For PKR’s membership base to grow, it would need new members – but new members could only be found from the other parties – which would obviously be reluctant to allow other parties to ‘poach’ their own supporters.
What Future Does This Portend?
Thirdly, we need to ask how and why people join parties in the first place, and what they hope to gain from doing so. In the Malaysian context the answer partly lies in the workings of Malaysia’s federal system, and the complex dynamics between the Federal government and state governments.
In the case of the East Malaysian states of Sabah and Sarawak, the added appeal to political membership is the lure of local state politics, and the desire to assert the political identity of the states vis-à-vis the Federal government. This was made evident at the recent Sarawak elections as well, where local Sarawak interests and sentiments were paramount, and where the desire to preserve some sense of autonomy and identity was seen in the campaigning that took place.
Finally what does this say about how Malaysians view political parties in general, and what does it portend for the future? The proliferation of parties – like the proliferation of NGOs, associations and lobby groups in Malaysia – has two sides to it: On the one hand it adds to an increasingly complex and at times confusing political landscape where identity politics and communal demands remain the norm and where political activism, when couched in communal terms, can appear divisive and exclusive.
But on the other hand the creation of more and more parties, NGOs and associations seems to suggest that the political system is still seen as a tool for mobilisation and a vehicle for some kind of political-social mobility. Parties in Malaysia often work as patronage-granting mechanisms that provide not only political goals but also social capital, credibility, prestige and means of acquiring power and resources.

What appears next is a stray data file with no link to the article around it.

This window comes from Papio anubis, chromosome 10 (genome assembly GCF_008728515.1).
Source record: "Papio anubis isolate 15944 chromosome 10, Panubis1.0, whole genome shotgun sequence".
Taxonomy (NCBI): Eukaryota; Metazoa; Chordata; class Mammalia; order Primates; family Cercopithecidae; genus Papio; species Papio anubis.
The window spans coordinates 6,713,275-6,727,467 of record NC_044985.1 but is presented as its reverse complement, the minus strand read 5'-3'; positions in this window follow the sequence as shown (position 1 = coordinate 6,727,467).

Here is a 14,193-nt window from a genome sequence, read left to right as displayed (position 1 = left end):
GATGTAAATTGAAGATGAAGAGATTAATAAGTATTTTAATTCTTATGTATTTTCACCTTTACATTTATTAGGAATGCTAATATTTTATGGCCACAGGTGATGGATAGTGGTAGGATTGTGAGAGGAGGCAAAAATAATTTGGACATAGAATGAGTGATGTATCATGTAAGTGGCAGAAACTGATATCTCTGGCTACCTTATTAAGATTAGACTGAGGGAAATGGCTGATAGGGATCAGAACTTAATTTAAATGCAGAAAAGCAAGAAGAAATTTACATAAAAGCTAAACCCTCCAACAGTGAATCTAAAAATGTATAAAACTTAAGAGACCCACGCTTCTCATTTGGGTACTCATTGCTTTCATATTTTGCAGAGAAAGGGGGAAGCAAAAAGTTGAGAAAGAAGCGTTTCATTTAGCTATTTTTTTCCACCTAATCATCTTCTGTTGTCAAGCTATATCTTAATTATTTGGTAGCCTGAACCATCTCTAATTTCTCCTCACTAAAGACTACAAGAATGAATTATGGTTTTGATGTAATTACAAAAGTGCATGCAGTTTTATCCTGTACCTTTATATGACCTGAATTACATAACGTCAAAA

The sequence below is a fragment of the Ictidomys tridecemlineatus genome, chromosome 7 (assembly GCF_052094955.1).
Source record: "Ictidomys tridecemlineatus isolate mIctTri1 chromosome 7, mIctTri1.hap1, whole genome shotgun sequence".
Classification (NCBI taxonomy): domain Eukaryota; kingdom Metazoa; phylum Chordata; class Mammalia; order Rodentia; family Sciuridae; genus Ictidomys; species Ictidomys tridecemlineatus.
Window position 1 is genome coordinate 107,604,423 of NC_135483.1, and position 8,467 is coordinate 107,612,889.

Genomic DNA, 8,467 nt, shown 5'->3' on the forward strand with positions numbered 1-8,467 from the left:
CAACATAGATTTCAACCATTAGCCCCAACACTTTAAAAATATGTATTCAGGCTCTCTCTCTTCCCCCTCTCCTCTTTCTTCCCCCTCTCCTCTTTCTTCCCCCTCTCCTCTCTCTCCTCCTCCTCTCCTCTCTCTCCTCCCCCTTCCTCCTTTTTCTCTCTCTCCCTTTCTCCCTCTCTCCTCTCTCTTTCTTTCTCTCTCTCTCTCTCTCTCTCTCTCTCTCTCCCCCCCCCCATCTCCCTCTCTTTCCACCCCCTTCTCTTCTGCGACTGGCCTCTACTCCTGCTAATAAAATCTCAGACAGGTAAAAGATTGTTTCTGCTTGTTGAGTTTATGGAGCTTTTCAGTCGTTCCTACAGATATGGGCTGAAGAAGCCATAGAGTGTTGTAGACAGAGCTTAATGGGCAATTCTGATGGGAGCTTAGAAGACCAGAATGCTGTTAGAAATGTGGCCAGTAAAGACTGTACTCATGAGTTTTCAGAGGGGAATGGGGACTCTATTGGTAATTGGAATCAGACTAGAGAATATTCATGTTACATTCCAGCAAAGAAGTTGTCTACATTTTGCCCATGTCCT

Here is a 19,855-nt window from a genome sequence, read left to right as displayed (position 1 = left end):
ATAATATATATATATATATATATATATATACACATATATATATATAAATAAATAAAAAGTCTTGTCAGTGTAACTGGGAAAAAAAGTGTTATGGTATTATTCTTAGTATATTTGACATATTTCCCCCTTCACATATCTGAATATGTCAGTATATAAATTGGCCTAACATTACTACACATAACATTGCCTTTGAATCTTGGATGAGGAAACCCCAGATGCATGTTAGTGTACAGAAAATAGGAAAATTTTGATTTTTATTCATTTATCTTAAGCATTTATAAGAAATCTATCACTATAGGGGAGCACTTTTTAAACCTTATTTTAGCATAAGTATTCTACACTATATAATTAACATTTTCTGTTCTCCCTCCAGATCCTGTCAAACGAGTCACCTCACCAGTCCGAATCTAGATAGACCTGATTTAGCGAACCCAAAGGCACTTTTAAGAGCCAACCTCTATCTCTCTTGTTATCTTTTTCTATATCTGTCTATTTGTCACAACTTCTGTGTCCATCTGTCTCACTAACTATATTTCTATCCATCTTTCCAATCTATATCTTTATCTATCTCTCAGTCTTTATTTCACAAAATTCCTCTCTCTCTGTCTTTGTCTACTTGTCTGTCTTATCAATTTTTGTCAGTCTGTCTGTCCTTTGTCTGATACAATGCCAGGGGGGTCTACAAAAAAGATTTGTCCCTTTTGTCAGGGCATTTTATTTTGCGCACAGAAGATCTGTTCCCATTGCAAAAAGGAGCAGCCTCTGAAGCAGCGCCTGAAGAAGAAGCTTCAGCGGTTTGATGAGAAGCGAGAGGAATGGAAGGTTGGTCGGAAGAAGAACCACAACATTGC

This has also been demonstrated in the workings of opposition parties that have assumed power in states like Penang, Kelantan and Selangor, since 1969. As such, parties are not only depositories of ideological belief, but also instruments for social-political-economic advancement, for individuals and communities alike.
Perhaps the one positive aspect of these recent developments is that it demonstrates that the mode of participatory democracy – even when it is populist in tone and tenor – still has appeal in the country, and that Malaysians still believe in playing by the rules of constitutional democracy.
A far more worrying outcome might be a situation where people lose faith in the political system, and regard both politics and the goal of state capture as futile and unnecessary; for that would suggest a deeper distrust of politics and the state altogether. As things stand, the immediate conclusion we can arrive at is that Malaysia’s political arena remains an attractive space for those who wish to engage in politics. But the splintering of parties and the emergence of new parties will also contribute to the splitting of votes at any coming election, making it more difficult to predict the outcome of political contests at both the state and federal level.
About the Author
Farish A. Noor PhD is Associate Professor at the S. Rajaratnam School of International Studies (RSIS), Nanyang Technological University, Singapore.
Commentaries / Country and Region Studies / Southeast Asia and ASEAN
Last updated on 15/08/2016